Sunday, April 27, 2014

Spring beauties

When I was in high school my art teacher loaned me a large book about the art of Andrew Wyeth. It was love at first sight for his drybrush and egg tempera paintings, with their dull, restrained colors, tight brush strokes, and sharp details. I loved how the images were realistic and believable but charged with dreamlike, mysterious significance. They evoked a feeling of longing in me for I didn't know what. I haven't looked at Andrew Wyeth much lately, but the spring beauties blooming in the woods nearby put me in mind of this 1943 drybrush painting, Spring Beauty.

Andrew Wyeth once said, "The great danger of the Pyle school is picture making." (His father and only teacher, the great illustrator N.C. Wyeth, was taught by illustrator Howard Pyle. Many great illustrators were taught by Howard Pyle.)  I'm not sure I know what he meant, but I wonder if this painting might count as a "picture,"  an exquisitely observed picture of tree roots, a spring beauty blossom and a maroon and green-streaked skunk cabbage blossom.  To me it does not have the charged, abstract power of his later works. Not that I miss it in this piece. Picture or not, I like this painting very much.

The younger kids and I went into the woods this afternoon. They played in a sandy spot where the sun was warm while I did very quick sketches of them, of violets, and of spring beauties, shown here.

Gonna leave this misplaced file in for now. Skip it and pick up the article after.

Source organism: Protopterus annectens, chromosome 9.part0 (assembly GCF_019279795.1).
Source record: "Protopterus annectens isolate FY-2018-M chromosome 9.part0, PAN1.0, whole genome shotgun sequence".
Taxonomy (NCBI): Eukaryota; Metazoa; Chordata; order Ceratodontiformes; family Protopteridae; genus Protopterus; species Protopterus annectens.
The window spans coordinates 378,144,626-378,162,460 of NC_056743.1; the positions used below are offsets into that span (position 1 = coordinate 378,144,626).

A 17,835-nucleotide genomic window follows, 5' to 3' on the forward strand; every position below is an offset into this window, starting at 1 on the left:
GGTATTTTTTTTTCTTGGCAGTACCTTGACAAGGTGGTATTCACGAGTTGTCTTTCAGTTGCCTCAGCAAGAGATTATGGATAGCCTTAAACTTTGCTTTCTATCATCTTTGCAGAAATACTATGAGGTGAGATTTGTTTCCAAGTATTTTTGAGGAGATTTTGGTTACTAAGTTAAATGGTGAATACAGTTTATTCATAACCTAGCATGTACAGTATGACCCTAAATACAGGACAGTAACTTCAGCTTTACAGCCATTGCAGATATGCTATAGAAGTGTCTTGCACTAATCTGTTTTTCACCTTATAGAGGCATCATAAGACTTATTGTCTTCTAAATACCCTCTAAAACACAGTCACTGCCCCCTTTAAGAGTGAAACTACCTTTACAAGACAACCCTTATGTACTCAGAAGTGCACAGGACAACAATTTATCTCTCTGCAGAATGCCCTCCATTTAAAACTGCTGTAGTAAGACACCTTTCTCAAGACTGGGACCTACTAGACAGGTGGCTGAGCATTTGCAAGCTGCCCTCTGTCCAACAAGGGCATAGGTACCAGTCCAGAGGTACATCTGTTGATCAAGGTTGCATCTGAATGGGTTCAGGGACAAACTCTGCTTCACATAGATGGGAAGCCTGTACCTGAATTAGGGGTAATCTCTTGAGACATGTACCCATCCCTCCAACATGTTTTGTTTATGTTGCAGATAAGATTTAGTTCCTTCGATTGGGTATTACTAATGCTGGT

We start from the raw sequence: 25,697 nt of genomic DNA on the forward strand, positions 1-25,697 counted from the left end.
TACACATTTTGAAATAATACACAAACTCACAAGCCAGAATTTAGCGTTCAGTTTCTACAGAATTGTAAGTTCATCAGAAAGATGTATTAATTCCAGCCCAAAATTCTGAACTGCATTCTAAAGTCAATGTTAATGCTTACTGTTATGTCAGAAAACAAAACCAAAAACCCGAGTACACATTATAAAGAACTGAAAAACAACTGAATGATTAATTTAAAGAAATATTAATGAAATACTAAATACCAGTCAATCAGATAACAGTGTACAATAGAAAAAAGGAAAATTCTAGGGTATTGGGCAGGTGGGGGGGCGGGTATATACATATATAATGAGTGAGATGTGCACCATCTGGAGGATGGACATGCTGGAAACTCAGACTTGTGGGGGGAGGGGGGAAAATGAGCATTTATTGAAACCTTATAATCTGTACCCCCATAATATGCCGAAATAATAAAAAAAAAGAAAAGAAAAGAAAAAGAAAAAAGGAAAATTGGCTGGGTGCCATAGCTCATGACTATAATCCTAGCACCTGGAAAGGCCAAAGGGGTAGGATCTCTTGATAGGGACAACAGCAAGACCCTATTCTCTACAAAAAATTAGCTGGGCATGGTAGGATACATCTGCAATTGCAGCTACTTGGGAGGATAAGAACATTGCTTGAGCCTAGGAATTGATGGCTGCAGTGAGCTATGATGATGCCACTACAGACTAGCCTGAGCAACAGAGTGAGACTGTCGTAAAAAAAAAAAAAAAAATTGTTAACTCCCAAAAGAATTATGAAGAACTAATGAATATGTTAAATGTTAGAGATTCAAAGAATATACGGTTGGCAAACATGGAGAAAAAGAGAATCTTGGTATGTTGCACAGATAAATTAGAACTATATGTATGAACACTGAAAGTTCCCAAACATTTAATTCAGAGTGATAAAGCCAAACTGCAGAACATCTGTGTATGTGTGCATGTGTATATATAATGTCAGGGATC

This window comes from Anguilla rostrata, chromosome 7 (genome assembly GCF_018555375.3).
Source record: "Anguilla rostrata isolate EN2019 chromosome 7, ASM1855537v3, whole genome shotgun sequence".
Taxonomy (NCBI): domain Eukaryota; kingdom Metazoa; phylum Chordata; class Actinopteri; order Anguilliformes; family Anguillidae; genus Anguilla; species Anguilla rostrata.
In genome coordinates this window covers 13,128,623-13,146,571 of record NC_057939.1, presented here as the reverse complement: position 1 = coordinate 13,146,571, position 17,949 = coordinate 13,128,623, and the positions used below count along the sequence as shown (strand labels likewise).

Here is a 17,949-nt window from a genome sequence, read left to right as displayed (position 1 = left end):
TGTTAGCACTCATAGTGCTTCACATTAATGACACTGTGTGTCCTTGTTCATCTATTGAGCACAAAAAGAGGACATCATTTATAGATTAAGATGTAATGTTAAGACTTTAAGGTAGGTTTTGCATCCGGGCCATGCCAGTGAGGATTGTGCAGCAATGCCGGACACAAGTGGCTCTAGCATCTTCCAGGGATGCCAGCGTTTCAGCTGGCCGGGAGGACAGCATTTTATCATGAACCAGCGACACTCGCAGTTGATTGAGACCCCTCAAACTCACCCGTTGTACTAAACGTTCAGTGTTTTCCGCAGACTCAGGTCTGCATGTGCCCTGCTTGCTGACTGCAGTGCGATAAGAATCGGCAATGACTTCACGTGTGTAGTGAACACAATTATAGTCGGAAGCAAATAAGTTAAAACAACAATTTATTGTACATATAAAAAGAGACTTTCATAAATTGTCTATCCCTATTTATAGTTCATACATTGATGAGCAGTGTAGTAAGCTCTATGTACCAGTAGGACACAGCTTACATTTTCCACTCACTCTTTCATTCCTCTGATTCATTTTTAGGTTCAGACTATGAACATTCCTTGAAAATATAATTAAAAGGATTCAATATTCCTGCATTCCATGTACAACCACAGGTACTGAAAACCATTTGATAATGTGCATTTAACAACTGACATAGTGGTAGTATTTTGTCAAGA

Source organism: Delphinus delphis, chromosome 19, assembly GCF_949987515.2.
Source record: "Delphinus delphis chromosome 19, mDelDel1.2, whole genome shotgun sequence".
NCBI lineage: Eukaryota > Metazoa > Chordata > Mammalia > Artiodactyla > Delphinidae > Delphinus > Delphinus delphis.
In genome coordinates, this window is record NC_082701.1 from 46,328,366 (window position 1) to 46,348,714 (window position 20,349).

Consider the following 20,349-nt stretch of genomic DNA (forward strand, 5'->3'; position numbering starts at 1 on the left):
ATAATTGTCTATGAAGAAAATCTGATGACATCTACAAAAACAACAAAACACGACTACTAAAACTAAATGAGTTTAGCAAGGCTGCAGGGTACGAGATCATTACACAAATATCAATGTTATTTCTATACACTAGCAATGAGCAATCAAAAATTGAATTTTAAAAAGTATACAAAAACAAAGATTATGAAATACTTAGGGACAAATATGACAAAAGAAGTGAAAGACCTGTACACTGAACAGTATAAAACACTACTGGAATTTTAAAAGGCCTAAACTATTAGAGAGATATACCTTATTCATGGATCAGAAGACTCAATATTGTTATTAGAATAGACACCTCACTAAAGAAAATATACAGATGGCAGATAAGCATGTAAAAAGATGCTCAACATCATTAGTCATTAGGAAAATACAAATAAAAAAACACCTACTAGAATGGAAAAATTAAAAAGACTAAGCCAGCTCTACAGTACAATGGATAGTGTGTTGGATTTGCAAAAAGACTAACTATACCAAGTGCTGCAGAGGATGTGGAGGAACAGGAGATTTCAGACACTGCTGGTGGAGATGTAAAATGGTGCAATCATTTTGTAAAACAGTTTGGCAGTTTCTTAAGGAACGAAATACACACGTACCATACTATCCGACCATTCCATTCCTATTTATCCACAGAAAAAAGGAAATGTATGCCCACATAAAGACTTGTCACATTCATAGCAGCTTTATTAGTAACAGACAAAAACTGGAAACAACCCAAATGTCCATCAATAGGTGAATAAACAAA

They're not much to look at, but that's not the point. I wasn't working on making art but on making an artist. I haven't been doing enough of that lately, so I'm trying to squeeze short bouts of sketching into odd moments when I can't do much else anyway. 

That bit of wisdom from Danny Gregory is crucially important to remember if you are prone to discouragement as an artist.

Monday, April 21, 2014

Illustration Friday: Natural

We slept with windows open last night, and the air was cool and sweet, easy to breathe. The spring peepers were out--little tree frogs that make a soothing, trilling sound at night. I seem to remember them being louder in past springs. Though they can survive freezing to a certain extent, our bitter winter must have killed off a lot of them during their hibernation.

I sketched these fawn lilies in the woods last spring. Lucy found some blooming yesterday and more today, but I have not been out to look at them yet. Another, uglier name for them is dogtooth violet. (Why ever?) Their bulbs were a food of the native peoples of this region, and I've heard that in very early spring they taste sweet like corn on the cob. I've wanted to harvest some bulbs ever since I learned about them, but I never think of it at the right time, which is very early in spring before their leaves come out.